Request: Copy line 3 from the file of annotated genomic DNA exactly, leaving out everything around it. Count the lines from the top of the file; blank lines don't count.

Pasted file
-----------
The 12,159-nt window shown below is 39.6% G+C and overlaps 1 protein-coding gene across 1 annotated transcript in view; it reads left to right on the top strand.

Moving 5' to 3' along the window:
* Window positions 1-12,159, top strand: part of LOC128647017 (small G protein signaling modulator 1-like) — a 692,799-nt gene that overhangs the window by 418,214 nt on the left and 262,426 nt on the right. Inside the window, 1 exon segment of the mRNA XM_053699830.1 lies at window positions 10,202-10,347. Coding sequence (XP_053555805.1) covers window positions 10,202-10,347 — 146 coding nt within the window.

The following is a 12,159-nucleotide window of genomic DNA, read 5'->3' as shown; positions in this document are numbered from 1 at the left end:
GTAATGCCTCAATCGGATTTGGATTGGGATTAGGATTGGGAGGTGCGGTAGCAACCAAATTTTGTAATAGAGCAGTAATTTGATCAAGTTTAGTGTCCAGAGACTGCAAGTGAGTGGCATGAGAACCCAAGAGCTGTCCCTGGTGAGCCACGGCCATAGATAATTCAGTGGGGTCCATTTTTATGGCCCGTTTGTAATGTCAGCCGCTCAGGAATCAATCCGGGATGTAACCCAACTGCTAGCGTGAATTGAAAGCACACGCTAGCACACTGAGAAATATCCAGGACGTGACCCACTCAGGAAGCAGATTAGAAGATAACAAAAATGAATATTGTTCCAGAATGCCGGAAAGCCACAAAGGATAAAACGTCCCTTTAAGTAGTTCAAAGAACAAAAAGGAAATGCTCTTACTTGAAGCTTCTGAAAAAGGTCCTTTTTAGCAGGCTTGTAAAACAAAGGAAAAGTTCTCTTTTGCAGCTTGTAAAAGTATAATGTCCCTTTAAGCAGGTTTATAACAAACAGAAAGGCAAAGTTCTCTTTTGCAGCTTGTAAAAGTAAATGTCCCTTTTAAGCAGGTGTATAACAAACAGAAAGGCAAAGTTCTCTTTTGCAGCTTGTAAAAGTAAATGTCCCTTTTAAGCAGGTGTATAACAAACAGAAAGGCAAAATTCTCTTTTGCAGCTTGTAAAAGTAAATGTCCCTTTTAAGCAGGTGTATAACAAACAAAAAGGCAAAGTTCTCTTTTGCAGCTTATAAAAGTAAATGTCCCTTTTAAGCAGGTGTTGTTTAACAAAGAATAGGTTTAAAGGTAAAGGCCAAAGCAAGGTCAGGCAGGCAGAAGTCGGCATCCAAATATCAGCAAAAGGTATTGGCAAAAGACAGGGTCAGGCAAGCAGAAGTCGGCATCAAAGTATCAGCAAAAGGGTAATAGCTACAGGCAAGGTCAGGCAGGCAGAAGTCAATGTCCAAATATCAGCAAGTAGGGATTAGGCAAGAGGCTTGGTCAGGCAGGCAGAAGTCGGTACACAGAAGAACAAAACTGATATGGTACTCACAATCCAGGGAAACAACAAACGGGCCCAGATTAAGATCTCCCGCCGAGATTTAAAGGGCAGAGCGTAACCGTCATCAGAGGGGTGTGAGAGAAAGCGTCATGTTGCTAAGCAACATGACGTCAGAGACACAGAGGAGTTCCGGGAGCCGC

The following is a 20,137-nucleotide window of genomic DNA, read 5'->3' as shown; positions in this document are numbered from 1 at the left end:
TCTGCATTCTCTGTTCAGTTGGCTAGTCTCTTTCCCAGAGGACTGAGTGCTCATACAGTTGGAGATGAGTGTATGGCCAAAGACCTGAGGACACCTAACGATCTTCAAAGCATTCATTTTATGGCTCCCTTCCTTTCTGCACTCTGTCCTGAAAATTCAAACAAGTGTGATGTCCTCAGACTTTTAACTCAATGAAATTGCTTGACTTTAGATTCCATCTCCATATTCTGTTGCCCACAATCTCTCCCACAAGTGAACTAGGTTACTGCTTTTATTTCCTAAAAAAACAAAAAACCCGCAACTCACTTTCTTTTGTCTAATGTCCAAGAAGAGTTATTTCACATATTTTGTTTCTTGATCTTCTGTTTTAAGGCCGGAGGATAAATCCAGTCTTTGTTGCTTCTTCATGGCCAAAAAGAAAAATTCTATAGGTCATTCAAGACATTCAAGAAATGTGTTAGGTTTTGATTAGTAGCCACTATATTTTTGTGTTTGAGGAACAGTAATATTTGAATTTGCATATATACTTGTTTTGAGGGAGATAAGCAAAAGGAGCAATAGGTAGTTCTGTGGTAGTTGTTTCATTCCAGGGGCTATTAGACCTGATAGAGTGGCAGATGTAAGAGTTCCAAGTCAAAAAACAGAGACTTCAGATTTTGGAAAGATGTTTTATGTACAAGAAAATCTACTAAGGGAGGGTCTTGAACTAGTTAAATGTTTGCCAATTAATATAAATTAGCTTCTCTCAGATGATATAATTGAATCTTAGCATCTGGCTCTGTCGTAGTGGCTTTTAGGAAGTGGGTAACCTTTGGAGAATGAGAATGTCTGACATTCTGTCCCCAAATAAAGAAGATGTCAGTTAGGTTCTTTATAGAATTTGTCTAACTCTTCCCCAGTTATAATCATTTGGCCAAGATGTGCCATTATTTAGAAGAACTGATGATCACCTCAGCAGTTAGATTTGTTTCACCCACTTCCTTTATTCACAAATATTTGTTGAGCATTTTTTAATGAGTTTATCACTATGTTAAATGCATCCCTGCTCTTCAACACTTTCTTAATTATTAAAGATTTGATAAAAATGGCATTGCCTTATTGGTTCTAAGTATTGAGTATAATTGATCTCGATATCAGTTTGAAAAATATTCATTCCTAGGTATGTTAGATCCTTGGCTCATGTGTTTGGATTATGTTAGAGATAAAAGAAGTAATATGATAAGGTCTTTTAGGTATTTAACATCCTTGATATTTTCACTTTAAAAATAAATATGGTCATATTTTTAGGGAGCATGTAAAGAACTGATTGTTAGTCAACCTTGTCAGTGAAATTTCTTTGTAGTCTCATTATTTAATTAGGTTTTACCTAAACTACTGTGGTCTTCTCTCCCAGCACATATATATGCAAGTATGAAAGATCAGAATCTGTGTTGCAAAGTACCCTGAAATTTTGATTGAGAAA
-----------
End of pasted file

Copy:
* Window positions 1-12,159, top strand: part of LOC128647017 (small G protein signaling modulator 1-like) — a 692,799-nt gene that overhangs the window by 418,214 nt on the left and 262,426 nt on the right. Inside the window, 1 exon segment of the mRNA XM_053699830.1 lies at window positions 10,202-10,347. Coding sequence (XP_053555805.1) covers window positions 10,202-10,347 — 146 coding nt within the window.